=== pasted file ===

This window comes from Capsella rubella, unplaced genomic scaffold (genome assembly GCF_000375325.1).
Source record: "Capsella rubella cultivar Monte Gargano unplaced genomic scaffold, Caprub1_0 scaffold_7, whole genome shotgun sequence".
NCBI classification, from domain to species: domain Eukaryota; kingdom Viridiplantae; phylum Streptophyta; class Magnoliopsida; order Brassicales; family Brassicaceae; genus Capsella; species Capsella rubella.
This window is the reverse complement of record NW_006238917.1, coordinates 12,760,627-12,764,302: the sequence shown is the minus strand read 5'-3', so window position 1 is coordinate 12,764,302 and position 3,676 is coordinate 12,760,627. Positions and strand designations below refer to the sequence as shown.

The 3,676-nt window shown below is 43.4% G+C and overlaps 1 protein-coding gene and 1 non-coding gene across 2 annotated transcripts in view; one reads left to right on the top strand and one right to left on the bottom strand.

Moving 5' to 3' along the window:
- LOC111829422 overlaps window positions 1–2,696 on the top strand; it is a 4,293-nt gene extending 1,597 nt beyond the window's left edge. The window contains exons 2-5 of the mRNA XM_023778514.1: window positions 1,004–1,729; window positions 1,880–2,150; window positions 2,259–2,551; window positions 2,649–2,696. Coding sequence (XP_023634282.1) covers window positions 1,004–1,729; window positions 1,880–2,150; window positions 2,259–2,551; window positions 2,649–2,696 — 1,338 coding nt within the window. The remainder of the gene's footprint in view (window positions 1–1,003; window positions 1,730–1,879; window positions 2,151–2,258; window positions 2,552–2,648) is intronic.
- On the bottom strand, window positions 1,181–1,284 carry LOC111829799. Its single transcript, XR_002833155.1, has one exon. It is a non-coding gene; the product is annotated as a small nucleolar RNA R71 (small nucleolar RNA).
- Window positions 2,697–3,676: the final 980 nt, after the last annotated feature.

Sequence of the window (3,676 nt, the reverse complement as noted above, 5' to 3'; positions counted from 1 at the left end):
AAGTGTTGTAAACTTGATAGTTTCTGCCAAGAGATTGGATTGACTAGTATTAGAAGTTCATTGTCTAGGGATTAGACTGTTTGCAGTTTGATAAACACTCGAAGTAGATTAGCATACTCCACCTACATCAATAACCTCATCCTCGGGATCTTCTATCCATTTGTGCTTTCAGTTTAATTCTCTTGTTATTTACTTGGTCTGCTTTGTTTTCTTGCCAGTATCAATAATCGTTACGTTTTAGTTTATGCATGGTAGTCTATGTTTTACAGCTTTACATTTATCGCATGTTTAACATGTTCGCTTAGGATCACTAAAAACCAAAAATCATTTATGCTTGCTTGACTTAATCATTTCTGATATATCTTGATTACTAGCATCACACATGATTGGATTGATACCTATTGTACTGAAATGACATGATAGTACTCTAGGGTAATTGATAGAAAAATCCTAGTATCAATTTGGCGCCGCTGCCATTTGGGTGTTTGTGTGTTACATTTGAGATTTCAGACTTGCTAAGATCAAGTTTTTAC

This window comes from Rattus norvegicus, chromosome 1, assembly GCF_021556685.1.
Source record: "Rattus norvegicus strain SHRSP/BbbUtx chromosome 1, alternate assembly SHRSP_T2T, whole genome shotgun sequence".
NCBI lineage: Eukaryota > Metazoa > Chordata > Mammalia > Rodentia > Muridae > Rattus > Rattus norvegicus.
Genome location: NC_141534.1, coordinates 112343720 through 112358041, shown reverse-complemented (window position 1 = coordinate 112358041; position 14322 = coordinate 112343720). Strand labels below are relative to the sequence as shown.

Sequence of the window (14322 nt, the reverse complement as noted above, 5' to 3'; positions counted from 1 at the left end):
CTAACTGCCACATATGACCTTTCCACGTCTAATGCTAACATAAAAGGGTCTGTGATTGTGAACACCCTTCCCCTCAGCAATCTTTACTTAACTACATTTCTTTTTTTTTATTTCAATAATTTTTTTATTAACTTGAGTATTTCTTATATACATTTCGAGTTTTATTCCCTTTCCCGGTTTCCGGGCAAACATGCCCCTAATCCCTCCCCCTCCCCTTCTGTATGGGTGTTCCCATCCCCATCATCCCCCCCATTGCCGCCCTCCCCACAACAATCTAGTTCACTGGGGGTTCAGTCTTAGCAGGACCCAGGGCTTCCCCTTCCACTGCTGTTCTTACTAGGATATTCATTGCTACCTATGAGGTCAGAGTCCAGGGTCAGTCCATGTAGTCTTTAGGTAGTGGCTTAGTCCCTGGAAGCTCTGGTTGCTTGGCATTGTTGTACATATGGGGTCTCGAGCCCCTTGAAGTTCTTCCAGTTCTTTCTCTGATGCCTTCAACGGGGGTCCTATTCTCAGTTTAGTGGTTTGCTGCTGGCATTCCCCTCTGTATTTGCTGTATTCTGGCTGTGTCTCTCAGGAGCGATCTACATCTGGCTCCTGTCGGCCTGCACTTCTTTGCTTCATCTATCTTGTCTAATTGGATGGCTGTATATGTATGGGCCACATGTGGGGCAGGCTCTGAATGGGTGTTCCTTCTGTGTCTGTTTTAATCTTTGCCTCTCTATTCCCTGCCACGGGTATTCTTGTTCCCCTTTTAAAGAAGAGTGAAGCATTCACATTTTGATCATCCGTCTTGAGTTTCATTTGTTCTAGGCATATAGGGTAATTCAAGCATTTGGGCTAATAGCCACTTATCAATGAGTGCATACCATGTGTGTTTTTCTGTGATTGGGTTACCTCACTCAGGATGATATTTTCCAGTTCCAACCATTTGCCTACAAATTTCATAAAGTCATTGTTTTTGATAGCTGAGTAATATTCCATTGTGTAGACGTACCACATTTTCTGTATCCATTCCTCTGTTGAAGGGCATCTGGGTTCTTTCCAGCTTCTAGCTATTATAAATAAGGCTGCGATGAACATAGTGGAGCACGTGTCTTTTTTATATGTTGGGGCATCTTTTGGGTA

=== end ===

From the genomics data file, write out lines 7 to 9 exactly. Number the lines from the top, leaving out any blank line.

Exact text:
- LOC111829422 overlaps window positions 1–2,696 on the top strand; it is a 4,293-nt gene extending 1,597 nt beyond the window's left edge. The window contains exons 2-5 of the mRNA XM_023778514.1: window positions 1,004–1,729; window positions 1,880–2,150; window positions 2,259–2,551; window positions 2,649–2,696. Coding sequence (XP_023634282.1) covers window positions 1,004–1,729; window positions 1,880–2,150; window positions 2,259–2,551; window positions 2,649–2,696 — 1,338 coding nt within the window. The remainder of the gene's footprint in view (window positions 1–1,003; window positions 1,730–1,879; window positions 2,151–2,258; window positions 2,552–2,648) is intronic.
- On the bottom strand, window positions 1,181–1,284 carry LOC111829799. Its single transcript, XR_002833155.1, has one exon. It is a non-coding gene; the product is annotated as a small nucleolar RNA R71 (small nucleolar RNA).
- Window positions 2,697–3,676: the final 980 nt, after the last annotated feature.